EXPECTATIONS: It doesn't seem that long ago that we got our first glimpse of Ashton Kutcher in his Steve Jobs get-up, teasing the biopic absolutely no one was asking for. Now that it's here, Jobs (previously stylized as jOBS) has all the hallmarks of a rushed production. I'll be surprised if this turns out to be anything more than an attempt to beat Aaron Sorkin's own Jobs biopic to the punch.
REALITY: Almost by definition, biographies are made by people who are fascinated with their subject. Authors and filmmakers have to be at least somewhat interested in whose story they're telling. Otherwise, why bother? Sooner or later, though, that interest becomes obsession. In the case of director Joshua Michael Stern, it becomes borderline propaganda. That's not to say that Jobs is a film made by die-hard Apple Kool-Aid drinkers, but at a certain point its portrayal of Steve Jobs stops being an examination of a genius and instead becomes the endorsement of a maniac.
Hello, ladies. Let me tell you about perfection.
The film opens in 2001, as Steve Jobs (Ashton Kutcher) unveils the device that will eventually rule the world: the iPod. We then jump back to the 1970s and Jobs' days as a college dropout. While working at Atari, Jobs and his buddy Steve Wozniak (Josh Gad) develop the very first Apple computer. With funding and financial guidance from Mike Markkula (Dermot Mulroney), Jobs builds Apple into one of the biggest names in the industry. His vision and demand for perfection wind up getting him kicked out of his own company in 1986, but by the mid-'90s he returns to set things right and put Apple back on the path to world domination.
Jobs hits all the major points of the man's life between 1974 and 2001, but in doing so it ends up as a frantically paced series of montages recounting Apple's greatest hits. The most damning issue is that there's simply no drama in any of this. It portrays the corporate power struggles and personal issues, sure, but every last one of them plays out as a hurdle for Jobs to leap over on his way to becoming the greatest man in the universe. When Kutcher's Jobs stares down computer-industry obstacles played by the likes of J.K. Simmons and Matthew Modine, there's the genuine sense that he considers them inferior, and the film tacitly agrees.
Hey kids. When you grow up, this is what work looks like.The film makes no bones whatsoever about the fact that the founder of Apple was an egomaniac, a man so driven to succeed that he shunned his firstborn daughter because he saw her as a distraction from his life's work. As terrible as this may seem, it's portrayed less as a deplorable character flaw and more as necessary means to an end. "Yes, Steve Jobs had a number of undesirable traits," the film seems to say. "But who are we to judge the one who brought us that manna from heaven known as the iPad?"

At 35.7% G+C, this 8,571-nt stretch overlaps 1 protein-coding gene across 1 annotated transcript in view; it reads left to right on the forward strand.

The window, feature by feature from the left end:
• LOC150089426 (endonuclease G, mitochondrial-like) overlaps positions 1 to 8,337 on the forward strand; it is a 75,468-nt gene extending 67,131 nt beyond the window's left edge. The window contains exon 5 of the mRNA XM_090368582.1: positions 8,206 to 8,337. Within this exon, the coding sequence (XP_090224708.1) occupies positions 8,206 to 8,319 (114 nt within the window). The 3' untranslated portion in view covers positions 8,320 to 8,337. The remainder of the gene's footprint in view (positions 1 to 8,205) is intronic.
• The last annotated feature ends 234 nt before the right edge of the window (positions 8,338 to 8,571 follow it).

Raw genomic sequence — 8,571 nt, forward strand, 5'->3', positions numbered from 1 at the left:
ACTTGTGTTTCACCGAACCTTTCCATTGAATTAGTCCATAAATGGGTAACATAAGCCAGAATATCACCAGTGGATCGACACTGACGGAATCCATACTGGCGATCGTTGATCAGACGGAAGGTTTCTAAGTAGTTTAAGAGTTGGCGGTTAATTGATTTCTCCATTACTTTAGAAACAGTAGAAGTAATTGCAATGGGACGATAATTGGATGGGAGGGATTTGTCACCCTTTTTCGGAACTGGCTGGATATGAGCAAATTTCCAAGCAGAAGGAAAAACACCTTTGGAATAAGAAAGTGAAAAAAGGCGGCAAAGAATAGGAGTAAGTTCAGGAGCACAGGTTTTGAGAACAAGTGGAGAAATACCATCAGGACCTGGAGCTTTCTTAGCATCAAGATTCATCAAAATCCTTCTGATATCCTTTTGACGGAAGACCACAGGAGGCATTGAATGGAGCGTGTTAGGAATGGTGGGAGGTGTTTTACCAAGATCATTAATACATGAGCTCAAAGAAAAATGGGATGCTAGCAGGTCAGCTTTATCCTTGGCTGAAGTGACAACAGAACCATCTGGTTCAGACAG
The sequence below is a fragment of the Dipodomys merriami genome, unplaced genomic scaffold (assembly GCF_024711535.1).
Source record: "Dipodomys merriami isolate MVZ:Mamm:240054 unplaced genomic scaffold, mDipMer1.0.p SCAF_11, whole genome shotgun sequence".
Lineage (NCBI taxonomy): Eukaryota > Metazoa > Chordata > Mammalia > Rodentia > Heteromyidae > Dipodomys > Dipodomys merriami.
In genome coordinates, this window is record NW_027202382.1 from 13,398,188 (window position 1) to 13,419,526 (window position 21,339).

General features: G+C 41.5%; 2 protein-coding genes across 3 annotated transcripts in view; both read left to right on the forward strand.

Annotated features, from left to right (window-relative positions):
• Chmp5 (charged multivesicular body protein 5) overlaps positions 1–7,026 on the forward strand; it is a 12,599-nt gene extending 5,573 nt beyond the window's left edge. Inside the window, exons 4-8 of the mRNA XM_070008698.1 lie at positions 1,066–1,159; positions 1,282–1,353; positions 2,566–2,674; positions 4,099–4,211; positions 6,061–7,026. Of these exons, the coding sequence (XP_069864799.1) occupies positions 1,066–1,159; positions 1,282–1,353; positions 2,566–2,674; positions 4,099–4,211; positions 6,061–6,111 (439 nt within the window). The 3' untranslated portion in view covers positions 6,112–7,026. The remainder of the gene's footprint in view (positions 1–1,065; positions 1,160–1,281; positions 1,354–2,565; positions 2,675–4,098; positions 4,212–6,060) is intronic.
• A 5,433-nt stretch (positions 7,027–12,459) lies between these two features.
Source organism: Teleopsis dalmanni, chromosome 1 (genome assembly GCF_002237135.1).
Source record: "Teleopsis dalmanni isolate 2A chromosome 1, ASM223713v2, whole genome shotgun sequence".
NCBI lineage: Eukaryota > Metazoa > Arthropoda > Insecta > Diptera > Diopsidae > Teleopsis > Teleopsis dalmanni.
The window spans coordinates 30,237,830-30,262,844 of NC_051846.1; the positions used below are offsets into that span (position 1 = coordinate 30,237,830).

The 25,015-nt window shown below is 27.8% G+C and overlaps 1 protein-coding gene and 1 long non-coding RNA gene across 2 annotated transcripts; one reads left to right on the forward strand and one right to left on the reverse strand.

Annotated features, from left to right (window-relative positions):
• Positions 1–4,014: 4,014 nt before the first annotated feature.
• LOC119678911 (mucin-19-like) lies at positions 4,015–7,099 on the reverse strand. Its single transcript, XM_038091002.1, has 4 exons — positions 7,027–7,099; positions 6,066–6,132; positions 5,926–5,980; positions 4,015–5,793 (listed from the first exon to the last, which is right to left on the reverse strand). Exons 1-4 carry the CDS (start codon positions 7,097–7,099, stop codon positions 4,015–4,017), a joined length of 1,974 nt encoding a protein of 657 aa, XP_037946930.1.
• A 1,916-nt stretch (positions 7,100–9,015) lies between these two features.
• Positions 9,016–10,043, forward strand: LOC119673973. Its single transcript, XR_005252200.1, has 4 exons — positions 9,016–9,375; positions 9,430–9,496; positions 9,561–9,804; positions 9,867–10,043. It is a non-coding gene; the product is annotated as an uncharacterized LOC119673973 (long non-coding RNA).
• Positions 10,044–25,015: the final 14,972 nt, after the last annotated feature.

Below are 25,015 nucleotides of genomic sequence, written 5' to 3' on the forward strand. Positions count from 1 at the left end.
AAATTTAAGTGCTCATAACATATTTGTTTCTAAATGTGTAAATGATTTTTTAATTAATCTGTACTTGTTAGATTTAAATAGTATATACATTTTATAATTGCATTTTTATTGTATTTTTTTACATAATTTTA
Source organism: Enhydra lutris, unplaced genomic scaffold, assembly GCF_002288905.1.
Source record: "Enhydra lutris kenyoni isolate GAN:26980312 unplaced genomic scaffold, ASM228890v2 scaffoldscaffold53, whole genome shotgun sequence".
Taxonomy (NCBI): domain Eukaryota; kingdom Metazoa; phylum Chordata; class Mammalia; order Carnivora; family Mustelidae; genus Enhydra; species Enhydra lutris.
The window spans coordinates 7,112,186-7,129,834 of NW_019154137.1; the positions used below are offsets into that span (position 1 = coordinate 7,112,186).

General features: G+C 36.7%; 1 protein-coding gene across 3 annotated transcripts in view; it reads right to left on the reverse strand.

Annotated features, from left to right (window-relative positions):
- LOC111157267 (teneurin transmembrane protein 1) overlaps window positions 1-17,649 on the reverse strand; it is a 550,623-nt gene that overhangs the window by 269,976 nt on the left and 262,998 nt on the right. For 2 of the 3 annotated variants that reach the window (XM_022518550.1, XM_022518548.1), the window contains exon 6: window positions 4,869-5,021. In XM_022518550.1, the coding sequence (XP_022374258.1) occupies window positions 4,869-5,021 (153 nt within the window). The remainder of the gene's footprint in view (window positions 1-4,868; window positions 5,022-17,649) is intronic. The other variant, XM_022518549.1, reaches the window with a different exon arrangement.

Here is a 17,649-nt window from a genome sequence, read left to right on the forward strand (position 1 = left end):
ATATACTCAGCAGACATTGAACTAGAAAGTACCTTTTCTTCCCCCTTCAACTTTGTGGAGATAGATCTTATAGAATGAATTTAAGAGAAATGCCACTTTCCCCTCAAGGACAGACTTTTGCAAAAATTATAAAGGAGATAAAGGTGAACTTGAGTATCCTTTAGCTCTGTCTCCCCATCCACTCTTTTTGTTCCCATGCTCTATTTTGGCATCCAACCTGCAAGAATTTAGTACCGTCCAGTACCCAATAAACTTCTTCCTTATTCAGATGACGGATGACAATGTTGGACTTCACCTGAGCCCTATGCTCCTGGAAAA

In fact, it's disappointing that the film doesn't explore Jobs' family life in more detail. The brief glimpses we see illustrate that these are the relationships that truly make this man tick, but Jobs is just as eager to push them by the wayside as the man himself was. Perhaps it's because the film is more interested in Jobs's accomplishments rather than his personality. That's fair, but then why include his daughter Lisa as a character at all? Why feature an entire segment about Jobs developing the Macintosh to directly outperform Apple's own Lisa computer? The character's constant drive to overcome his flaws extends to his drive to overcome his family, but the film barely scratches the surface.
For the better part of two hours, Jobs reminds us in no uncertain terms that you're either on board with Steve Jobs' maniacal obsession with his product, or you're not, and if you're not, then you can just fuck right off. We witness a number of Jobs' presentations and speeches, and while Ashton Kutcher is remarkably on-point in selling it, that's still precisely what he's doing: He's selling. The film presents these moments almost like historical speeches. Just as General Patton spoke to the troops in front of an American flag, so too does Steve Jobs address his shareholders in front of a giant screen projecting his own face. It didn't strike me just how blatantly this film was preaching to the choir until I realized the guy next to me in the theater had been clutching and stroking his iPhone from the very first scene.
Even beyond the film's oddly sycophantic tone, its structure offers no sense of tension or drama that would necessitate a two-hour motion picture. It takes great care to drop as many little tidbits about the man as it can, but to little effect. For example, Woz informs us that Jobs was a fruitarian. Why do biopics feel the need to do this? It's important to show us the man as he was, painting a portrait through actions, decisions and statements, but peppering a film with factoids for the sole purpose of having them feels like a waste of precious time, especially in a film this frenetic.
The film puts you in the shoes of whoever is standing behind Steve Jobs!
Ashton Kutcher's portrayal of Jobs' mannerisms is uncanny, particularly as he bounces through scenes mimicking the man's walk. The fact that Kutcher isn't more effective in the role is mostly the fault of Matt Whiteley's script. Covering such a huge span of the man's life only serves to give us snapshots as he evolved through the decades. Show us the Steve Jobs whose trip to India as a young man changed the course of his life in amazing and profound ways. Don't just show us the Steve Jobs who shouts down employees while wearing sandals. This leaves Kutcher's job feeling less like a good performance and more like a pretty neat impersonation.
|Josh Gad's Beard||3/10|
|Instead...||Just watch Pirates of Silicon Valley.|
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